That’s adorable. She loves you!
    It’s cute. They really didn’t let me do a lot of stuff. But I understand why now, because I see 13-year-old girls now and I’m like, ‘Oh my god, no! What are you wearing? Put a shirt on!’

    carly_aquilino 400And your dad was supportive as well?
    Yeah, my parents are my biggest fans I think.

    Do your brothers get along with Chris?
    Yes, surprisingly. My brothers aren’t hard people to get along with, but they definitely are protective of me so it’s always something with every guy I ever brought home to meet them. But they really, really like Chris. I think that’s really cool that my whole family likes him. Most of the times I’ve brought guys home, after they left, my family would be like, ‘You know he’s gay, right?’ And I’m like ‘No!’ and then later on it turns out he’s actually gay. My family has a better eye than I do. I thought he was just a fashion designer.

    Right, because you were part of that industry.
    Yeah, I rode that train for a long time.

    On your website, you say you’re a ‘pretend vegan.’ What does that mean?
    First of all, my friend threw that in because she made my website for me and I was kind of mad at first. But then I thought it was funny. Because I’m always like, ‘No guys, I’m going vegan,’ and then five seconds later someone will look at me and I’m eating a bacon-egg-and-cheese. I always do that. I’m like, ‘No, I’m really going vegan now— no dairy, nothing.’ And then I eat a hamburger five seconds later. I could never do it. And my friends make fun of me because I was a vegetarian for like four years and I always tell people about it: ‘I was a vegetarian for four years and it was hard, but you have to stay healthy.’ And then they’re like, ‘What do you do now?’ And I say, ‘Smoke cigarettes and eat cheeseburgers.’ I don’t know why I give people advice; I’m the worst at it.

    But you look healthy. So that counts.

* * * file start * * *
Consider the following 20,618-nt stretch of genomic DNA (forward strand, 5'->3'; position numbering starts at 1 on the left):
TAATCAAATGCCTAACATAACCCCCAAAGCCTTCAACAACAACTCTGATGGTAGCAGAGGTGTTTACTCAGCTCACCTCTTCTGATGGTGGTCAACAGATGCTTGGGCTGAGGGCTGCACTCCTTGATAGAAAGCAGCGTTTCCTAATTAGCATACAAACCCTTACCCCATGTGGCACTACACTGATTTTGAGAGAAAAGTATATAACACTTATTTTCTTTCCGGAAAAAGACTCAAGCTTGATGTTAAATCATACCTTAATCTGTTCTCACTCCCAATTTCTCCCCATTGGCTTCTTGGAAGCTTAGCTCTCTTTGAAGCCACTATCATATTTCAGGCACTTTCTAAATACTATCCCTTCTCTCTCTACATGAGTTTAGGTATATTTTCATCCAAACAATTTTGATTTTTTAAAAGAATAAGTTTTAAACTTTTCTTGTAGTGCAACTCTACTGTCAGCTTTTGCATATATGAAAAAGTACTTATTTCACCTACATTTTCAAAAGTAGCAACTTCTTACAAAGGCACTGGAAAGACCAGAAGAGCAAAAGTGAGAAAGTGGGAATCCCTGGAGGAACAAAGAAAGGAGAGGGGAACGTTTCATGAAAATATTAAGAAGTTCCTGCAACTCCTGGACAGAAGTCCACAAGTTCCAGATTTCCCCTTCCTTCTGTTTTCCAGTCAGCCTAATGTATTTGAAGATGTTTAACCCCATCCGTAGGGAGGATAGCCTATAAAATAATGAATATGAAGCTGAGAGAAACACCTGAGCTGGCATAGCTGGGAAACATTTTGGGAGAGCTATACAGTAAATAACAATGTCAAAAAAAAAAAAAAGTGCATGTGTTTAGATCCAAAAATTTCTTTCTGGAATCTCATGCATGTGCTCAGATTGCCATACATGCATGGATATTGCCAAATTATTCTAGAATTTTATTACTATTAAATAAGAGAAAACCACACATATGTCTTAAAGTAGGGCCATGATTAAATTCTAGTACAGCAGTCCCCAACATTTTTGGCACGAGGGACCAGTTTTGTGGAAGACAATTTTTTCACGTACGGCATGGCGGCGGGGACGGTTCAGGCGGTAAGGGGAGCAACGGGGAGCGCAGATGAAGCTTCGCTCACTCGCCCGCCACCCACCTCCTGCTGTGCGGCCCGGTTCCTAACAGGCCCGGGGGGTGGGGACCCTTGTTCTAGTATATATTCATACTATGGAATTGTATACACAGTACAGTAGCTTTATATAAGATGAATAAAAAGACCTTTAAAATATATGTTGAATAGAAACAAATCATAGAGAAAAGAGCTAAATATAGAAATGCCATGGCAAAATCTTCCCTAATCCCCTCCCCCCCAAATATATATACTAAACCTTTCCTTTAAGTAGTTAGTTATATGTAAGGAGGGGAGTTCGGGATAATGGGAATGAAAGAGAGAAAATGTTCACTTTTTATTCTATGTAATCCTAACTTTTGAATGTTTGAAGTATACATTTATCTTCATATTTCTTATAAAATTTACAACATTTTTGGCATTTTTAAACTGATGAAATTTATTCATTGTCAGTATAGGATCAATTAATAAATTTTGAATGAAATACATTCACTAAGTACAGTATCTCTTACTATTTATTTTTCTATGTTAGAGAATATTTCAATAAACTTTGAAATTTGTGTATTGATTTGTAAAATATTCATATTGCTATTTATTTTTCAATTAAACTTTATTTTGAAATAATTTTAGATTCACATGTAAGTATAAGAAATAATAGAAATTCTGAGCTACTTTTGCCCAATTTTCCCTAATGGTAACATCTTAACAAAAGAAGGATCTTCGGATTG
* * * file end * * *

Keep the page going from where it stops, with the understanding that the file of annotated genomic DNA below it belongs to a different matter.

Right, exactly.

    How long have you had your red hair?
    I’ve had my hair red for about five years— a long time. When I first did it, my hair was black so I had to bleach it out to die it red. My hair actually broke off so I was like bald for a little while, but it only broke off on one side so the other side was regular length. It was really weird to look at so I wore a bandana all the time and my friends were like, ‘You look just like Bret Michaels, it’s really scary.’ But then it grew out and I kept dying it red over and over again. It’s come a long way.

    I assume you get it professionally done, right?
    Yeah, I can do it by myself, but it makes such a mess. I did it in my apartment a couple times and I just destroyed the bathroom; it looks like somebody was killed in there—like I’m not getting my security deposit when I move. There’s no way. So I go to the salon I used to work at and a girl does it for me. Because it’s such a pain in the butt and it’s so messy.

    You’re featured in the September issue of Inked. How many tattoos do you have?
    I have four and then like a half-sleeve, which I guess you can count as one, but it’s a big one.

    Are you done, or it is the type of thing that if you feel inspired, you’ll just keep getting more?
    For now, I’m good. I’m sure down the road I’ll want another one. But you have to go to a good artist. It’s not just like, ‘Oh I want to get a tattoo’ and you run to the tattoo shop and get one. I’ve never done that. I’ve always thought them out. And if I did do it the other way, I’d probably have some pretty stupid tattoos.


    For more info on Carly, follow her on Twitter at @CarlyAquilino and check out clips from Girl Code.

    Be sure to subscribe to the weekly Laughspin Podcast on iTunes or on SoundCloud for all the latest comedy news, audio clips and more! Listen to the most recent episode below!

    Dylan P. Gadino

    Dylan is the founder and editor emeritus of Laughspin.